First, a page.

Police watch as protesters gather on August 24th, 2020 in Kenosha. (Photo | Isiah Holmes)
More than six months after Jacob Blake was shot by Kenosha police officer Rusten Sheskey last August, activists continue to push for change in the city.
In late April, three people were arrested during a sit-in outside of the Kenosha Public Safety Building, including Blake’s uncle, Justin Blake. The Kenosha News reported this week that the 52-year-old elder Blake was held in a restraint chair at the Kenosha County Jail for seven hours because he was refusing to speak or give his name during the booking process.
Blake, along with the Rev. Jonathan Barker of Grace Lutheran Church and former Somers Village Trustee Joseph Cardinali were arrested on April 25 for disorderly conduct because they were blocking the entrance to the public safety building as they continued to call for the firing of Sheskey — who was cleared of criminal charges and returned to work in March.
The Kenosha News has also reported that while Sheskey was on administrative leave following the Blake shooting, he lost his service weapon.
“Despite their presence being completely peaceful, organized, and safe, three individuals were arrested and taken into custody,” activist group Black Leaders Organizing for Communities (BLOC) said in a statement. “We find these developments troubling, that three community members who were peacefully demonstrating were arrested while Officer Sheskey who shot an unarmed man seven times in the back, and also lost his service weapon while on leave has not been [arrested], and has since returned to work. It has been even more disappointing that this crucial moment in our community has been met with deafening silence from not only the Mayor but by those serving on the city council.”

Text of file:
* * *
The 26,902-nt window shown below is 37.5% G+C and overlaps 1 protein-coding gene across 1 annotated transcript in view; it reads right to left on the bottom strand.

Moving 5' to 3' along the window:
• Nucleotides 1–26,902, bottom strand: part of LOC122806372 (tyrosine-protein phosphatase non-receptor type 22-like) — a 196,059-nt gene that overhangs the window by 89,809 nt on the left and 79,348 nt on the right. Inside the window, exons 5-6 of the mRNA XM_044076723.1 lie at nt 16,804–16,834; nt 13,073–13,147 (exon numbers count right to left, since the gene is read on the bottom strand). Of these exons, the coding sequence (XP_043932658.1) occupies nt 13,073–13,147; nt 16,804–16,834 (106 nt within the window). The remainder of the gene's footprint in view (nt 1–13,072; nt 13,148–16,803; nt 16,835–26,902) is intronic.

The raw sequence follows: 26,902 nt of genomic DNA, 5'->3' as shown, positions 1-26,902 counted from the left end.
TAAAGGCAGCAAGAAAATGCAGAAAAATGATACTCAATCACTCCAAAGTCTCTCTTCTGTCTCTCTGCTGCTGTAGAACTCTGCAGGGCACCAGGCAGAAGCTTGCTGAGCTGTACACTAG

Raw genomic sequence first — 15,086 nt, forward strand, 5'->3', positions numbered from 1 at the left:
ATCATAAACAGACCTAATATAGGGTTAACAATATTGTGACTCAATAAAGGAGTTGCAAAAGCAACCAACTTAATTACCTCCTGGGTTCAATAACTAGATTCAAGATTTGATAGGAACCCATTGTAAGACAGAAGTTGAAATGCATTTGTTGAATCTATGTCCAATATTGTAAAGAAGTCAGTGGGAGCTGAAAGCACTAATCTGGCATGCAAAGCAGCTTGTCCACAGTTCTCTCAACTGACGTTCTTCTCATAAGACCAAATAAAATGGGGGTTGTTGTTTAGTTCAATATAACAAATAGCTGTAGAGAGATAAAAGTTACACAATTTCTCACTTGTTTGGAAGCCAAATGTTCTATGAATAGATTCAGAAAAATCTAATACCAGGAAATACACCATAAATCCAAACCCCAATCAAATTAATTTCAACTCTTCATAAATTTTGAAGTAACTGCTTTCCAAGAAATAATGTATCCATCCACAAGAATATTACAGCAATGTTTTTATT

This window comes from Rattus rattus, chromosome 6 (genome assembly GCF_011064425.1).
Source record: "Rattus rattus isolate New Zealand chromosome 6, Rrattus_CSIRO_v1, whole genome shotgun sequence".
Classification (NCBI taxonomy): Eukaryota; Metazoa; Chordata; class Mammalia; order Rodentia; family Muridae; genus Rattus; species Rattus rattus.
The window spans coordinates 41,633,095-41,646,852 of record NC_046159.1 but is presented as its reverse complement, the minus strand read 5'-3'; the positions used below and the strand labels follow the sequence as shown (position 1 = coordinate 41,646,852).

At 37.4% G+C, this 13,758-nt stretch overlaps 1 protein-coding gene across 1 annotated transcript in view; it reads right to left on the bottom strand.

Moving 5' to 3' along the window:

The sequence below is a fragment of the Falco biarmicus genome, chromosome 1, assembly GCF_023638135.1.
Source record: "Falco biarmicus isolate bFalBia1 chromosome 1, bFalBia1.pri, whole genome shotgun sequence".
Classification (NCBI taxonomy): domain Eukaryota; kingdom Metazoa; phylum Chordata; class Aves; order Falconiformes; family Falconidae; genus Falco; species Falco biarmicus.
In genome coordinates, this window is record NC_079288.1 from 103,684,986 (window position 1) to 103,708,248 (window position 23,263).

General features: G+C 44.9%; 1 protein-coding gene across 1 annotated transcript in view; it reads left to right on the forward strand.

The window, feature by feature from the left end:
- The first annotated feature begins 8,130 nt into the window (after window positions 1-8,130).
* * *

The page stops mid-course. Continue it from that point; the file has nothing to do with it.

Also this week, the use of force investigation conducted by the Kenosha Police Department into the Blake shooting found that Sheskey had not violated any department policy when he shot Blake multiple times in the back.
“In light of Kenosha Police Department Officer Rusten Sheskey returning to duty, local activists, clergy, and the Leaders Of Kenosha gathered outside the Public Safety Building to make it known that many community members do not feel ‘served…with respect, fairness, and compassion’ in accordance to the Kenosha Police Department’s mission while Sheskey is still on the force,” BLOC said in its statement.
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